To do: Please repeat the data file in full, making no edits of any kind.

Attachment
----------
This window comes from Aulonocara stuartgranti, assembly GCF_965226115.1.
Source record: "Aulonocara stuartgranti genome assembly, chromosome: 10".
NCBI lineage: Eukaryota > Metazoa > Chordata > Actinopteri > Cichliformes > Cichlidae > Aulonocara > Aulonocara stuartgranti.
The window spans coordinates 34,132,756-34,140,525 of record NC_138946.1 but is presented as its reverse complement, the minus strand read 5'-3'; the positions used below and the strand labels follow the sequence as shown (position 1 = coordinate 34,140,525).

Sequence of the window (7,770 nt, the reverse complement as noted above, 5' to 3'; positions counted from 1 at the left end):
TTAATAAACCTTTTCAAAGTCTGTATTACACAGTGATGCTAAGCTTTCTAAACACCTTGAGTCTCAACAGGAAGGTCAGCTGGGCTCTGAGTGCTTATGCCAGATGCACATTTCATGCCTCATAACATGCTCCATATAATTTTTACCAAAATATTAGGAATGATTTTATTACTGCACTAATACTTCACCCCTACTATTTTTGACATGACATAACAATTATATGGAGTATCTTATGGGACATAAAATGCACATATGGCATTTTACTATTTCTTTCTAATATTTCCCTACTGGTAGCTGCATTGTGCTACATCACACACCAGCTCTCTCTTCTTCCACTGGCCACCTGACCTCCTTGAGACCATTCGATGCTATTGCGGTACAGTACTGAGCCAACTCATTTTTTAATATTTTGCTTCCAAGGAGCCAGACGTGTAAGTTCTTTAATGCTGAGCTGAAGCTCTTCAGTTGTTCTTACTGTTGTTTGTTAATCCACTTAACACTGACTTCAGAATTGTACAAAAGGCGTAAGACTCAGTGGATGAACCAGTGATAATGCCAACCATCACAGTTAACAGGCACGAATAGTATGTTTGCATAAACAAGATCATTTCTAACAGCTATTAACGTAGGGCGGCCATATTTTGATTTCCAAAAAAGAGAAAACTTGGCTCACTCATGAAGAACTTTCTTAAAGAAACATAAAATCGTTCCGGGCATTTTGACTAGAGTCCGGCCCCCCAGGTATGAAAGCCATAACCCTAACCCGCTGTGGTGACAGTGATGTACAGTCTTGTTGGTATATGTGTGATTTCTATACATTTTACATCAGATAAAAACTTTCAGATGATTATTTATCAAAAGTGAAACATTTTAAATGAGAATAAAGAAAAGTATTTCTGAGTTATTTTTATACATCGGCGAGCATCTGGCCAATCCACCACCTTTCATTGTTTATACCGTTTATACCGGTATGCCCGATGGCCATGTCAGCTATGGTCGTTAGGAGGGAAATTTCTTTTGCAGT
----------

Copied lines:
This window comes from Aulonocara stuartgranti, assembly GCF_965226115.1.
Source record: "Aulonocara stuartgranti genome assembly, chromosome: 10".
NCBI lineage: Eukaryota > Metazoa > Chordata > Actinopteri > Cichliformes > Cichlidae > Aulonocara > Aulonocara stuartgranti.
The window spans coordinates 34,132,756-34,140,525 of record NC_138946.1 but is presented as its reverse complement, the minus strand read 5'-3'; the positions used below and the strand labels follow the sequence as shown (position 1 = coordinate 34,140,525).

Sequence of the window (7,770 nt, the reverse complement as noted above, 5' to 3'; positions counted from 1 at the left end):
TTAATAAACCTTTTCAAAGTCTGTATTACACAGTGATGCTAAGCTTTCTAAACACCTTGAGTCTCAACAGGAAGGTCAGCTGGGCTCTGAGTGCTTATGCCAGATGCACATTTCATGCCTCATAACATGCTCCATATAATTTTTACCAAAATATTAGGAATGATTTTATTACTGCACTAATACTTCACCCCTACTATTTTTGACATGACATAACAATTATATGGAGTATCTTATGGGACATAAAATGCACATATGGCATTTTACTATTTCTTTCTAATATTTCCCTACTGGTAGCTGCATTGTGCTACATCACACACCAGCTCTCTCTTCTTCCACTGGCCACCTGACCTCCTTGAGACCATTCGATGCTATTGCGGTACAGTACTGAGCCAACTCATTTTTTAATATTTTGCTTCCAAGGAGCCAGACGTGTAAGTTCTTTAATGCTGAGCTGAAGCTCTTCAGTTGTTCTTACTGTTGTTTGTTAATCCACTTAACACTGACTTCAGAATTGTACAAAAGGCGTAAGACTCAGTGGATGAACCAGTGATAATGCCAACCATCACAGTTAACAGGCACGAATAGTATGTTTGCATAAACAAGATCATTTCTAACAGCTATTAACGTAGGGCGGCCATATTTTGATTTCCAAAAAAGAGAAAACTTGGCTCACTCATGAAGAACTTTCTTAAAGAAACATAAAATCGTTCCGGGCATTTTGACTAGAGTCCGGCCCCCCAGGTATGAAAGCCATAACCCTAACCCGCTGTGGTGACAGTGATGTACAGTCTTGTTGGTATATGTGTGATTTCTATACATTTTACATCAGATAAAAACTTTCAGATGATTATTTATCAAAAGTGAAACATTTTAAATGAGAATAAAGAAAAGTATTTCTGAGTTATTTTTATACATCGGCGAGCATCTGGCCAATCCACCACCTTTCATTGTTTATACCGTTTATACCGGTATGCCCGATGGCCATGTCAGCTATGGTCGTTAGGAGGGAAATTTCTTTTGCAGT